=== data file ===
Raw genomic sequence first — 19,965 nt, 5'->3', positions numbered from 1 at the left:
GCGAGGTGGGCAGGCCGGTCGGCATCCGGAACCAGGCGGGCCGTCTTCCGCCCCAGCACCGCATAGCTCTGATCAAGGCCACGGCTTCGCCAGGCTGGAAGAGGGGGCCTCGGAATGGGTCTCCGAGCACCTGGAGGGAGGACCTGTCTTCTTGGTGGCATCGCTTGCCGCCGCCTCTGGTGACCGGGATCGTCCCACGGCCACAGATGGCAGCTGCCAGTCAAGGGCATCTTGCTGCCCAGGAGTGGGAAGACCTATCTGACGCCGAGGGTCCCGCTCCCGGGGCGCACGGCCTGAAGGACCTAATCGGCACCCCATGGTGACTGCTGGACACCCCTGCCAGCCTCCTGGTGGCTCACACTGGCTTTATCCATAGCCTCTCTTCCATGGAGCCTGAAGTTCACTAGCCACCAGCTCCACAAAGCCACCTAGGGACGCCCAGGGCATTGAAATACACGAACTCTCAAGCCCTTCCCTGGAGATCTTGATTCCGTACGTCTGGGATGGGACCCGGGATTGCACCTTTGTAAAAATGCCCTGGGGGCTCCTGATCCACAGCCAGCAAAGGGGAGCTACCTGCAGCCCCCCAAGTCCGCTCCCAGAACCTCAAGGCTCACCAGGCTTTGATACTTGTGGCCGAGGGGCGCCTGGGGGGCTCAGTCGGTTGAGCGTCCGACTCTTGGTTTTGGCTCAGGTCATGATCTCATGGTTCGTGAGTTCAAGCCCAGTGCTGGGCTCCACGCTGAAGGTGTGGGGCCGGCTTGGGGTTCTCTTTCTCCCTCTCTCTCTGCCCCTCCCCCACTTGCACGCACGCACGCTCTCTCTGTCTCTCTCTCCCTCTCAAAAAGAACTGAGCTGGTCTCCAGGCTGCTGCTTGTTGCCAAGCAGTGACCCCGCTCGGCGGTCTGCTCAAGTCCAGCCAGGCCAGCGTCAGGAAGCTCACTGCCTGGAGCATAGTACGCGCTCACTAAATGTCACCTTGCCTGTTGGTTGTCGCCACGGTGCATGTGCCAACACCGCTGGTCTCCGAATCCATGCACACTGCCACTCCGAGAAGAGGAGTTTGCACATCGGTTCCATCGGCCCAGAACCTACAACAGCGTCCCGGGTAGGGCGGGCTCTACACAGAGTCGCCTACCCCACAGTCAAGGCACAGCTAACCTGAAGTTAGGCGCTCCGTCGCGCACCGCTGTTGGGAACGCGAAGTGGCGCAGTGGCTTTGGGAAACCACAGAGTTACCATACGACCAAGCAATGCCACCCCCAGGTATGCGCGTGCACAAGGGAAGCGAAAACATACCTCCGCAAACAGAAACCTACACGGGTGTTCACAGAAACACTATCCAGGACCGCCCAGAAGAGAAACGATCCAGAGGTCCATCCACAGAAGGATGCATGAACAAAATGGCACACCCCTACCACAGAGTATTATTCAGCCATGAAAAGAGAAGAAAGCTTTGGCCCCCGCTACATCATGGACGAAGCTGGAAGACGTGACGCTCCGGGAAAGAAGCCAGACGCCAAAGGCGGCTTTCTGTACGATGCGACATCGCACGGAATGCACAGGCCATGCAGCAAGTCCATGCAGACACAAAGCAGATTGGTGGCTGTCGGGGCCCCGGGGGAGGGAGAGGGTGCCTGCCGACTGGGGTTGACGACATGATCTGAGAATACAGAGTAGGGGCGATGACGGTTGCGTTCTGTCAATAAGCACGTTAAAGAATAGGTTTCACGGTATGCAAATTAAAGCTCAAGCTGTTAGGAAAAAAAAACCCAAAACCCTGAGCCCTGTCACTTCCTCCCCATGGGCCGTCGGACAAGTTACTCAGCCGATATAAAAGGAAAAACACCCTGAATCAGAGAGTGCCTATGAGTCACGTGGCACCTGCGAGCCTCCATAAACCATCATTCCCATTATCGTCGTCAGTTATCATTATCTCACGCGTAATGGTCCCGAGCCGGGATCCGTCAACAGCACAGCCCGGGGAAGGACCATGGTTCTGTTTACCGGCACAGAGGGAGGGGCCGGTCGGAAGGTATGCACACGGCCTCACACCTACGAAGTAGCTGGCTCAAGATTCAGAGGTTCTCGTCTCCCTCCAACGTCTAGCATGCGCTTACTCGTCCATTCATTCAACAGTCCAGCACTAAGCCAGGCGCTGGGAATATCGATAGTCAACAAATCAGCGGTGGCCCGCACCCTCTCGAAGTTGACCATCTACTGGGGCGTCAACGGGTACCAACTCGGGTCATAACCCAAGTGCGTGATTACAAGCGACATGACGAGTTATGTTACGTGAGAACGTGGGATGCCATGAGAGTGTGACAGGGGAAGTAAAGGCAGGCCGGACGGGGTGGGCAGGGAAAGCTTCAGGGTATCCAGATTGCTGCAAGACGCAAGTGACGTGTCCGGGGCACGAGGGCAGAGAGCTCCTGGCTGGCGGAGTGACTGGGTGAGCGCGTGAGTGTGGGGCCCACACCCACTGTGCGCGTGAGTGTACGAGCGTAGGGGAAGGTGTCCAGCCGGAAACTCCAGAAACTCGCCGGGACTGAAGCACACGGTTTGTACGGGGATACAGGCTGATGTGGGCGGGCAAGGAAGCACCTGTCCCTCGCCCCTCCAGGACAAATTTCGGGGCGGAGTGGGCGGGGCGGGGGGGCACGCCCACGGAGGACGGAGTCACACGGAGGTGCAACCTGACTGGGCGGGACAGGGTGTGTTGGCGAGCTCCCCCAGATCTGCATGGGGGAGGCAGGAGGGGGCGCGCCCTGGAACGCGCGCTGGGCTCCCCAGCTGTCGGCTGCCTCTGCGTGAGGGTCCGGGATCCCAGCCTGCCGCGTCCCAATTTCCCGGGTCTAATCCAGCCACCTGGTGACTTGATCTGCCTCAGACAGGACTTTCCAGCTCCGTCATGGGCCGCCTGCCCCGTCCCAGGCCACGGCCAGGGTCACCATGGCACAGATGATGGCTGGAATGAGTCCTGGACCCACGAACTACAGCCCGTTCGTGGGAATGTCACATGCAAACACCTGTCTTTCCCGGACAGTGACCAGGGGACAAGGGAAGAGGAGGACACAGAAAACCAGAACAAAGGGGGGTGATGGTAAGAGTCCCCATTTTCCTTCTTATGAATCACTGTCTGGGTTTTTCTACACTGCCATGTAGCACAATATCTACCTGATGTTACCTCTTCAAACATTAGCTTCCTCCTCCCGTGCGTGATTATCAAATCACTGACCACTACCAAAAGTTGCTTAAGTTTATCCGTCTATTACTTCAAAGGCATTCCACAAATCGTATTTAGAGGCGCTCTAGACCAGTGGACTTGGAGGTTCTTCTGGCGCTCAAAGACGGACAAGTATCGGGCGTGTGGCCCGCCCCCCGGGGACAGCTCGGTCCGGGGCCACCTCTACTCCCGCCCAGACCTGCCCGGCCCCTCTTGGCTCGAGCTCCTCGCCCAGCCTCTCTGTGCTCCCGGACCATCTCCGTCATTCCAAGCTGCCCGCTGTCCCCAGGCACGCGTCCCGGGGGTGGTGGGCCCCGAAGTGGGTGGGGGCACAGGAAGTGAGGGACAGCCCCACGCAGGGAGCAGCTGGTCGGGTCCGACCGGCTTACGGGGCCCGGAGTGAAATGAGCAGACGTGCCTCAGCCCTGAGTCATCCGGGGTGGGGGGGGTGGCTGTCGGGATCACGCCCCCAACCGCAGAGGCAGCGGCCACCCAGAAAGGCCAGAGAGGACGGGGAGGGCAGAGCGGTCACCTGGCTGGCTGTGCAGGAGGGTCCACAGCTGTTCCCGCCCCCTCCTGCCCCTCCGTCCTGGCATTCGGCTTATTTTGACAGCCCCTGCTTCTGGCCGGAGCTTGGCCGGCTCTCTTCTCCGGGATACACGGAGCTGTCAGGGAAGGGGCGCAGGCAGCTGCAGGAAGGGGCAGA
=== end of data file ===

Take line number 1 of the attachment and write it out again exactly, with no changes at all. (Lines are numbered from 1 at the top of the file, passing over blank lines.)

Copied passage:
Raw genomic sequence first — 19,965 nt, 5'->3', positions numbered from 1 at the left: